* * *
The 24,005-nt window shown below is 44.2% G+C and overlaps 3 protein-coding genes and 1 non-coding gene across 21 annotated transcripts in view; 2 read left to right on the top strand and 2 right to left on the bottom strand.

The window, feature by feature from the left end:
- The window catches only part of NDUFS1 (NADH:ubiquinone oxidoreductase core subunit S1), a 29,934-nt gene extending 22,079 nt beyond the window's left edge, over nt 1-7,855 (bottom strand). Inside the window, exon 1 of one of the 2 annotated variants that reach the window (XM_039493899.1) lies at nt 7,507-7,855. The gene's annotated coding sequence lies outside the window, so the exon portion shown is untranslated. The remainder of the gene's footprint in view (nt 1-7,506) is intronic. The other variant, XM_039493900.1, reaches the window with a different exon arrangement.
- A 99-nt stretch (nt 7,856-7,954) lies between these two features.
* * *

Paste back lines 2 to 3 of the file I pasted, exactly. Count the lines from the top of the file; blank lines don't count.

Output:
The window, feature by feature from the left end:
- The window catches only part of NDUFS1 (NADH:ubiquinone oxidoreductase core subunit S1), a 29,934-nt gene extending 22,079 nt beyond the window's left edge, over nt 1-7,855 (bottom strand). Inside the window, exon 1 of one of the 2 annotated variants that reach the window (XM_039493899.1) lies at nt 7,507-7,855. The gene's annotated coding sequence lies outside the window, so the exon portion shown is untranslated. The remainder of the gene's footprint in view (nt 1-7,506) is intronic. The other variant, XM_039493900.1, reaches the window with a different exon arrangement.